Step 4: Specify the server string, which is equivalent to the description field in NT. You can name it anything you want. For example, my server string goes something like this.
server string = My Linux Box
This is only a description of the computer and is not used for any processing.
Step 5: Scroll down to the section labeled share definitions. This is where we specify the directories and printers attached to our Linux box which we want to share with the other computers on the network.
Step 6: In the section labeled [homes], set browseable=yes and writable=no. If the lines you are editing are commented with a leading semicolon, remove the comment. But do not remove the comment marks for all the lines. Scroll down and you will see quite a few examples on how to share directories and printers using Samba.
To share a directory on your computer with others on the network, type in code similar to what is mentioned below:
comment = C Drive on the Athlon XP 2800+
path = /mnt/c
valid users = shobha siddhu administrator root soman
public = no
writable = yes
printable = no
create mask = 0765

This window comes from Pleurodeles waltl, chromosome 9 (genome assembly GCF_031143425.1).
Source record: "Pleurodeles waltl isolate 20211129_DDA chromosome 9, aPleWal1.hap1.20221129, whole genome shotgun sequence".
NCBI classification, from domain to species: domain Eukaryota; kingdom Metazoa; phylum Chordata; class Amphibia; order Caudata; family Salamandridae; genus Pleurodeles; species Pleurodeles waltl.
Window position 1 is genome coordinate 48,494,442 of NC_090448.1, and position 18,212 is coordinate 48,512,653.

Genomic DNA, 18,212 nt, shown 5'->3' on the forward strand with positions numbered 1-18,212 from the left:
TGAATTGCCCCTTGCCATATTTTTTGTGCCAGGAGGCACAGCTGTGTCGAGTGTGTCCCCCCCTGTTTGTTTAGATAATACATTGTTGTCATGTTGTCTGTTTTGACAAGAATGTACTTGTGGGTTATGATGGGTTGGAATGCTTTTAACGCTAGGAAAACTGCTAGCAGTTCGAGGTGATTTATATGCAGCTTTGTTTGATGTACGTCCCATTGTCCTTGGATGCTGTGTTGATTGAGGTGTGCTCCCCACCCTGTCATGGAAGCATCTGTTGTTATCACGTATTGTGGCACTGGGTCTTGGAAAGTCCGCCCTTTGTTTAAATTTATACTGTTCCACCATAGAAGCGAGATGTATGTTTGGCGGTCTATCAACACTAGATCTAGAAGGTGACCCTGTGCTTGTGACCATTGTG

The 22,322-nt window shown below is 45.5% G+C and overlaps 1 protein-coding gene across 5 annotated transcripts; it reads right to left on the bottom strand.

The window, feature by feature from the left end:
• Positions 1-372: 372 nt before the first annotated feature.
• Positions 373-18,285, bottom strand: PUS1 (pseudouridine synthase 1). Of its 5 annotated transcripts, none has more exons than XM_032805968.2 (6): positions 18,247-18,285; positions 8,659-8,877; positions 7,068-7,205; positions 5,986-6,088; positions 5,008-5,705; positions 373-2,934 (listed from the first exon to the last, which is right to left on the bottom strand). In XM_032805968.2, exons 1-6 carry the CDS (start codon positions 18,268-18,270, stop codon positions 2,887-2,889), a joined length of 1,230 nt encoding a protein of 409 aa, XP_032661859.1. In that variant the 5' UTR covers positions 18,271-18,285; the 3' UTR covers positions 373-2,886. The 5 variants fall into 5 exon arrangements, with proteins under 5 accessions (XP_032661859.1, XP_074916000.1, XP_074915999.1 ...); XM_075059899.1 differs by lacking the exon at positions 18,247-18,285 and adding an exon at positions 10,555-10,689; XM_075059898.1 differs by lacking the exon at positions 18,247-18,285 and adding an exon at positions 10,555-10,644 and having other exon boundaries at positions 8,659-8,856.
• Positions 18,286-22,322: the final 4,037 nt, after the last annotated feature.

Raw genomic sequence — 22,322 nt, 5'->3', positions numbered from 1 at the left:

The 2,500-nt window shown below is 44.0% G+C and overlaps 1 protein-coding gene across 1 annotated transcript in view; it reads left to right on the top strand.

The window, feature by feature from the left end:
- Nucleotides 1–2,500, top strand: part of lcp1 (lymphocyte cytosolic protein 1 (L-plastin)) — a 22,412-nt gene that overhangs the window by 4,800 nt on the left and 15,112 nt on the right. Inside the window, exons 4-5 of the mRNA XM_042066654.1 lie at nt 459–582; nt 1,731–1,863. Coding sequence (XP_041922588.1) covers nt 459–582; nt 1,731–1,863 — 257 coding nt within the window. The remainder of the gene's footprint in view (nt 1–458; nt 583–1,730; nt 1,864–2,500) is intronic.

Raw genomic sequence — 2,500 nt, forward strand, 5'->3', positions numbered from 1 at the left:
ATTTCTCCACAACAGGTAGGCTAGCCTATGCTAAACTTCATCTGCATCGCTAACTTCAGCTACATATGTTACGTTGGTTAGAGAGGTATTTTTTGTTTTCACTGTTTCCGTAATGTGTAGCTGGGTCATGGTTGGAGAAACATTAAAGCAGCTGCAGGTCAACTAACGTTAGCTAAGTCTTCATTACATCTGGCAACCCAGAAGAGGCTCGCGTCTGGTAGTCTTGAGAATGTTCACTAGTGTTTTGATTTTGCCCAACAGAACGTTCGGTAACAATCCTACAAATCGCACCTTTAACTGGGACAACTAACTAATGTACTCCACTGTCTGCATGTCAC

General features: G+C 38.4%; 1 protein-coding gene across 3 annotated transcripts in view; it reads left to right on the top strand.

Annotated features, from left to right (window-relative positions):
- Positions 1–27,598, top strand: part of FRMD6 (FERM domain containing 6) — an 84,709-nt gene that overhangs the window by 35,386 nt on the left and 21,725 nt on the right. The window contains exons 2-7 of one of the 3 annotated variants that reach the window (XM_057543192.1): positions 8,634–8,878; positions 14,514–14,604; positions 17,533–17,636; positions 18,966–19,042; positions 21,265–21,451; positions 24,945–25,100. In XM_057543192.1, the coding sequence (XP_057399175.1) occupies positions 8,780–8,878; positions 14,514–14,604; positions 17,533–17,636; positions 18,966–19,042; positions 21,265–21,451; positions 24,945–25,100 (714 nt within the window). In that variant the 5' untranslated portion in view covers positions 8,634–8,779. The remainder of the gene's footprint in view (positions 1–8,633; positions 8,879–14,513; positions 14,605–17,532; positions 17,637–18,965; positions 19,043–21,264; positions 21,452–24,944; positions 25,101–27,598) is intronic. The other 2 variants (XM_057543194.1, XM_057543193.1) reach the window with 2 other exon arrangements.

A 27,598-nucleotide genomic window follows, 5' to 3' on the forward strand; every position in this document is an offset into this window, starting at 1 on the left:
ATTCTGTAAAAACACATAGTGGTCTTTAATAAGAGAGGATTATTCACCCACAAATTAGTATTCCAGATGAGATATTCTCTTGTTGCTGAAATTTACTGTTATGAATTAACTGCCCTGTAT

You can share as many folders as you desire.
Step 8: Save the file and close the text editor. Now comes the part of the installation where you have to type commands (GOLLY!!) on the console. But for those who feel queasy when thinking of the console, the people behind KDE created 'Konsole'. Click on the button on the panel which looks like a terminal, or:
Press Alt+F2, and type konsole into the run window which appears.
Step 9: Change directory to /etc/samba by typing cd /etc/samba. I'm sorry, but some things can't be avoided- you have to type this.
Step 10: You have specified valid users for your shares. But all the users need passwords. Smbpasswd is a tool which allows creation of these passwords. All the users specified must be valid users for the Linux box.
Initially, we have to create a password file. To create a password file using the existing /etc/passwd file, at the konsole, type:
cat /etc/passwd |mksmbpasswd.sh > /etc/samba/smbpasswd
The syntax for smbpasswd is:
smbpasswd username password
For example, to add a password for a user bush, type:
smbpasswd bush wmd
Then, wmd is the password for the user bush. Note: the user bush must be specified among the valid users.
Now, we have to protect the password file from unauthorised modification.
Open Konqueror, and access the contents of the directory Samba.
Right Click on the file smbpasswd, and click on the Permissions TAB
Check the Read and the Write CheckBoxes for User, if unchecked. Uncheck all the other CheckBoxes.